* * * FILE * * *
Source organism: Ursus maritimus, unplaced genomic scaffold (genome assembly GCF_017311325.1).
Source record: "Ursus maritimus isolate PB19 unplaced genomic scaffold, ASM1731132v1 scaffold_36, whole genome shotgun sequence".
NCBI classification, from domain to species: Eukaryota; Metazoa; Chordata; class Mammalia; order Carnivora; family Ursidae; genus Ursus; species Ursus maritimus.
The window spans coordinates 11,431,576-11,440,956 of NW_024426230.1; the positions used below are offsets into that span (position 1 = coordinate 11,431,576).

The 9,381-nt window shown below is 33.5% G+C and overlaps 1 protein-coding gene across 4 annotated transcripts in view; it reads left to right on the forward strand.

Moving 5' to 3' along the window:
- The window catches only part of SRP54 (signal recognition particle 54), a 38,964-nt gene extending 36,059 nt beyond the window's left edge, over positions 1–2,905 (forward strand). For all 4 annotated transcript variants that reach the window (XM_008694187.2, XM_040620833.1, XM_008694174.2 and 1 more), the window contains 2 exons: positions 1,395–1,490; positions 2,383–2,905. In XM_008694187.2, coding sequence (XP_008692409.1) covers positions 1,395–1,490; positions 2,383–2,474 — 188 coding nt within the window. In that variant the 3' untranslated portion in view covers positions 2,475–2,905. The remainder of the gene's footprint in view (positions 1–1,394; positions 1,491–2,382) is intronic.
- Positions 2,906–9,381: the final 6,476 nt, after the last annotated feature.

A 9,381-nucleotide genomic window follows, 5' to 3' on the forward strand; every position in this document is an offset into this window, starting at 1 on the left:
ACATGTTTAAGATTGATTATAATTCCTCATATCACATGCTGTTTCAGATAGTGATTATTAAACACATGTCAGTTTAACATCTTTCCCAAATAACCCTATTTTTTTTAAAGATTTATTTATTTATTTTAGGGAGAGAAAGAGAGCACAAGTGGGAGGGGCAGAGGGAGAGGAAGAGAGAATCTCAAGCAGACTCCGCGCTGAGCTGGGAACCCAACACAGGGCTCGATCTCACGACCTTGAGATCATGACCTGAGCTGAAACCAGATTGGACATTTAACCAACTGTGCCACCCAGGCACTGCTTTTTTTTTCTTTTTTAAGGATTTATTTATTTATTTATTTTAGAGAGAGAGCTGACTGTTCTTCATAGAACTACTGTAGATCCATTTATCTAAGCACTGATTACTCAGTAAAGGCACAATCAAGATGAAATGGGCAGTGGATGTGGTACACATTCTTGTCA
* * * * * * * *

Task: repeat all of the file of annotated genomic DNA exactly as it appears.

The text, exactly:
Source organism: Ursus maritimus, unplaced genomic scaffold (genome assembly GCF_017311325.1).
Source record: "Ursus maritimus isolate PB19 unplaced genomic scaffold, ASM1731132v1 scaffold_36, whole genome shotgun sequence".
NCBI classification, from domain to species: Eukaryota; Metazoa; Chordata; class Mammalia; order Carnivora; family Ursidae; genus Ursus; species Ursus maritimus.
The window spans coordinates 11,431,576-11,440,956 of NW_024426230.1; the positions used below are offsets into that span (position 1 = coordinate 11,431,576).

The 9,381-nt window shown below is 33.5% G+C and overlaps 1 protein-coding gene across 4 annotated transcripts in view; it reads left to right on the forward strand.

Moving 5' to 3' along the window:
- The window catches only part of SRP54 (signal recognition particle 54), a 38,964-nt gene extending 36,059 nt beyond the window's left edge, over positions 1–2,905 (forward strand). For all 4 annotated transcript variants that reach the window (XM_008694187.2, XM_040620833.1, XM_008694174.2 and 1 more), the window contains 2 exons: positions 1,395–1,490; positions 2,383–2,905. In XM_008694187.2, coding sequence (XP_008692409.1) covers positions 1,395–1,490; positions 2,383–2,474 — 188 coding nt within the window. In that variant the 3' untranslated portion in view covers positions 2,475–2,905. The remainder of the gene's footprint in view (positions 1–1,394; positions 1,491–2,382) is intronic.
- Positions 2,906–9,381: the final 6,476 nt, after the last annotated feature.

A 9,381-nucleotide genomic window follows, 5' to 3' on the forward strand; every position in this document is an offset into this window, starting at 1 on the left:
ACATGTTTAAGATTGATTATAATTCCTCATATCACATGCTGTTTCAGATAGTGATTATTAAACACATGTCAGTTTAACATCTTTCCCAAATAACCCTATTTTTTTTAAAGATTTATTTATTTATTTTAGGGAGAGAAAGAGAGCACAAGTGGGAGGGGCAGAGGGAGAGGAAGAGAGAATCTCAAGCAGACTCCGCGCTGAGCTGGGAACCCAACACAGGGCTCGATCTCACGACCTTGAGATCATGACCTGAGCTGAAACCAGATTGGACATTTAACCAACTGTGCCACCCAGGCACTGCTTTTTTTTTCTTTTTTAAGGATTTATTTATTTATTTATTTTAGAGAGAGAGCTGACTGTTCTTCATAGAACTACTGTAGATCCATTTATCTAAGCACTGATTACTCAGTAAAGGCACAATCAAGATGAAATGGGCAGTGGATGTGGTACACATTCTTGTCA